"Jello" gathered the gear and we switched the belay so he could lead. He racked up while I begged to remain where we were. I wanted more food, drink, rest, freedom. The energy that had grown inside of me on top of the Black Tower had now sapped out of me and floated away, probably by the strong canyon winds. I slouched in my seat and did everything I could to keep myself from falling asleep.


Feigned enthusiasm
At one point, near the top, I looked up and saw the anchors forty feet above me. I looked down and saw two nuts, one cam, and one draw on my harness and not much more than that below me. I was at least twenty feet above my last piece. At least that’s what I thought I saw. It was tough to see beyond the weight that was hanging off my chest.


So what is the difference between a passion that's done and a passion that's followed? The obvious answer is that one is actively pursued - people go out and get it - while the other pulls the person in as a black hole does to everything that gets too close. One is chosen while the other chooses. I chose climbing.

My second-to-last lead was the toughest. The crack in the corner was thin and the face on both sides slick as glass. I held on with one hand, my fingers wrapped around the only jug that I could find in the corner, and I asked myself if I wanted to jump. The math didn't matter. I knew I was at least twenty feet above my last piece. And I wasn't sure how far above I was from my last good piece, but it didn't matter. To go up meant fighting love, while down meant admitting the truth: I was less of a climber at that moment, twelve pitches up at my limit and near the top, than I was when I ascended my first climb. That first climb was a 5.4 and no more than twenty feet tall, and it rained when I got to the top. A mud waterfall rushed over the lip and down my shirt and pants, soaking me to my toes. Mat believed I'd never go again, but he asked if I wanted to go to a gym anyway, and I said, "After lunch."

Dizziness confused me, however, and somehow I made it to the anchor. "Jello" met me there in less than ten minutes; it had taken me well over an hour. He pulled the remaining gear off my harness and raced up the next pitch. I shivered at what I remember was the worst belay stance on the route. When I got to the anchor, I looked up and was pissed to see another pitch, particularly one at the grade that I said I'd lead when we did our planning. He never pushed me to take it. Instead he simply asked. His goal wasn't to get me to do something I might not have been able to do; he wanted to get to the cairns before dark set in. If I didn't want to lead, then he would. I never took offense to him asking, but the question set fire to an orgy of lies and I snapped.

“Where's the gear?”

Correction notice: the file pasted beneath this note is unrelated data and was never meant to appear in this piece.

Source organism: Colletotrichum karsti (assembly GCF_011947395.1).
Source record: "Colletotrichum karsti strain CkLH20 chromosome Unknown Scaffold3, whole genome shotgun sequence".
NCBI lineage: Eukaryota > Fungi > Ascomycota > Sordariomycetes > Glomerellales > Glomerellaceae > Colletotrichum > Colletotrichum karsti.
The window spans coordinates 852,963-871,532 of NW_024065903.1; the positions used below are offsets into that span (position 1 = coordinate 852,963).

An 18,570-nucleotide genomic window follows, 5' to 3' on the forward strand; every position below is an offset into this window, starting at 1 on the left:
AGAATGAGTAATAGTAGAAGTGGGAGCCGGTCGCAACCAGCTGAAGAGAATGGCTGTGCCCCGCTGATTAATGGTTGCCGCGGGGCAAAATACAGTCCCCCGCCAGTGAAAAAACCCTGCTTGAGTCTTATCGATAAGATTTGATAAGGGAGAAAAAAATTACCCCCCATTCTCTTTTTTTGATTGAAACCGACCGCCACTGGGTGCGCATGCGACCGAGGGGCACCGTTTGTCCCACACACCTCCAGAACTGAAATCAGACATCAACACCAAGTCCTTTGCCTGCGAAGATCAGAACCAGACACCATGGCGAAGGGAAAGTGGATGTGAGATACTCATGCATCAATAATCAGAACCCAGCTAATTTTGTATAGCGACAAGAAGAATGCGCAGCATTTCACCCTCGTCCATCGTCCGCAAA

“There is no gear.”

“Just keep going?”

“Just keep going. Don't ever stop. Just get to the top and walk off.”

“Don't ever stop?”


I never wanted to kill climbing, but it had to happen. Writing is my other passion, except, unlike climbing, it has been burning inside of me since I learned to read. I always wondered about the stories my mom read to me as a kid. Who put them together? Why did they tell that story instead of this one? Where did the stories come from? My grandmother told me a few months ago, just after I quit my job to focus on becoming a writer, that she saved three stories I had "written" when I was five years old. She was a businesswoman with an eye for technology and owned the first Apple personal computer that hit the market. I sat on her lap and relayed the stories to her while she typed. The printed versions were hidden in a box somewhere, but hadn't managed to find them until recently.


"Jello" wanted to finish some business that we left behind on Dream of Wild Turkeys three days before. On that day we had done the direct start, which is The Gobbler (5.10a) and finished the rest of Wild Turkeys after that. He wanted to do the first three pitches so that he could say that we had done the route, but when we awoke the next morning we both realized it wasn't going to happen. He knew it was so because we were both tired and ready to go home. I knew it because I was done with that. Will I still climb? Yeah. Will I even push myself on climbs that are hard for me? Probably. But will I seek them out as if they are calling me? Not even if they beg, at least not until I've made it as a writer.

Click here for all 2010 Red Rocks photos.

We made it. Tired, but true


John Wesely said...

Nice write up.

Greg said...

Thanks John!

D. Tyner said...

I found your blog via your post on rc.com. A fantastic write up of your epic on Epinephrine.

Greg said...

Thanks David for the kind words.

Jon said...

Fantastic trip report. Guess I'll have to add Epinephrine to my list.
You should post up more photos if you have them.

Greg said...

CRAP! I forgot to put the pics link on the bottom!!


Thanks Jon. Yeah, it's definitely a classic.

Eli said...

Hey Greg,
Nice write up. I can definitely feel you pain. You are not the first person to get totally rocked by Epinephrines first 4 real pitches. Those chimneys are killer full body workouts.

Greg said...

Well Eli, it's all your damn fault! I never would have even KNOWN about this climb had I not seen your photos of it!!!!

(just kidding of course)